“Whether it is toting chairs, arranging flowers, sweeping up at the last minute before the guests come in or standing at that door for hours and hours with a smile on her face … greeting thousands of people opening her home and her heart,” Smith said.
“There’s a saying that goes ‘dream big dreams then roll up your sleeves,’ and that is exactly what Jeanna did when she came to this place 5½ years before I did.”
Major milestones during her tenure included the first gala, now known as the Scholarship Celebration, in 2009. The first Fall Luncheon was hosted in 2009. In 2011, the auxiliary took on the Legacy League name and hosted its first Scholarship Luncheon and the first Christmas Home Tour. In addition, the junior board was launched in 2016 along with the first new member orientation.
In January, the league announced that a new endowed scholarship would be formed in honor of Westmoreland’s contributions, called the Jeanna King Westmoreland Legacy League Scholarship.
At the time of the meeting, Smith noted that more than 200 donors already had contributed to the scholarship’s endowment, resulting in more than $102,000 in donations. In addition, funds for the scholarship were raised at the event through a silent auction and a Kendra Scott give-back sale.
The new scholarship will aid students who face seemingly insurmountable obstacles, such as homelessness, violence, foster care, the death or disability of a parent, abandonment or sacrifices due to full-time ministry.
Growth and Enhancement
Westmoreland noted that, during the pandemic and both before and after her husband announced his retirement, there has been ample opportunity to reflect on the couple’s 15 years at Samford.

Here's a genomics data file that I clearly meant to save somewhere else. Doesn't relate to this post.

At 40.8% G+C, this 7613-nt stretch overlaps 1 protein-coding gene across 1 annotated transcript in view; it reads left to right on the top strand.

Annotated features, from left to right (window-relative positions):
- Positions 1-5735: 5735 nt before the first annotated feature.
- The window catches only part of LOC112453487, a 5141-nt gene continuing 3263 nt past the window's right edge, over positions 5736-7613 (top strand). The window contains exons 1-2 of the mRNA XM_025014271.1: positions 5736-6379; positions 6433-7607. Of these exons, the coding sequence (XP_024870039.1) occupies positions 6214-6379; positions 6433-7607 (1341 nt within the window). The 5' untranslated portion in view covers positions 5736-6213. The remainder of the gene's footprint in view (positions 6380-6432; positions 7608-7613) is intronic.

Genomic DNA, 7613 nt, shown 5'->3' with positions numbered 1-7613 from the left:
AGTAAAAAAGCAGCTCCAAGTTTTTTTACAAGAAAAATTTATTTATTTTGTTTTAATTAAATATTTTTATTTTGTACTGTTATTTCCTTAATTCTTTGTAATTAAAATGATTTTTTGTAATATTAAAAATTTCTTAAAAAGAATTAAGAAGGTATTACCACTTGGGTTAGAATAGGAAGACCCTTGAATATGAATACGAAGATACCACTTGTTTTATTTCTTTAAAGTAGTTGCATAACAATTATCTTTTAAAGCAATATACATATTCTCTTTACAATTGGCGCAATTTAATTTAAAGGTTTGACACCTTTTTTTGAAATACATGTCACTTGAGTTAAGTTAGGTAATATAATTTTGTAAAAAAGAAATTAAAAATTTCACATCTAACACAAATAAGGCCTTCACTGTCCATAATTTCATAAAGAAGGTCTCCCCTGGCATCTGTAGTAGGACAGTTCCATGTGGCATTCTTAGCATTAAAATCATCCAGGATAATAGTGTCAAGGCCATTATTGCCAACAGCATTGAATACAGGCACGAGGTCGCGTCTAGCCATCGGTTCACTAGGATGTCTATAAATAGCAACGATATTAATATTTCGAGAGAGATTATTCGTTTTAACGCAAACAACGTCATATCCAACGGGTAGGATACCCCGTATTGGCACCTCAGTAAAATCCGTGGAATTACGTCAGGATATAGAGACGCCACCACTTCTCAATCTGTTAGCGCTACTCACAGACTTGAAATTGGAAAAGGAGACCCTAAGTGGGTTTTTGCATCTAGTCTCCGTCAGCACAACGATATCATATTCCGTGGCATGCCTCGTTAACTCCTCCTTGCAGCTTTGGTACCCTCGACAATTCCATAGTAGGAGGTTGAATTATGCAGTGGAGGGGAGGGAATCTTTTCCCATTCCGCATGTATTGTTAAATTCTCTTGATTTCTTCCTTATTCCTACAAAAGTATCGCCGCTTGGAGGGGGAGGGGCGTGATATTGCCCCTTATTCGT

“I would say that, as we have had those conversations, the word that continually comes to mind and is part of each and every one of those conversations is gratitude,” she said. “We’re grateful that you welcomed us into the Samford family and the Samford community.”
She noted that one of her first introductions to the Legacy League, then known as the Samford Auxiliary, came when then-coordinator Elouise Williams picked her up from a hotel during a traditional visit and drove her to campus.
“She is the one who first told me about the scholarship program,” Westmoreland said. “I immediately connected with that and thought, ‘I can get behind that. I can work with that.’ So, I am so grateful that we had that time together and she was able to share her love for the organization with me.”
In addition, Westmoreland noted that one thing that both she and her husband are most thankful for is Samford’s bright future as the Taylors transition into their leadership roles.
“I think that the foundation that was laid by (former Executive Director Marla Corts) and Elouise Williams in this organization and that you all have helped to enlarge and build is going to be a fantastic launching point for what Julie Taylor will be able to do as your executive director,” Westmoreland said.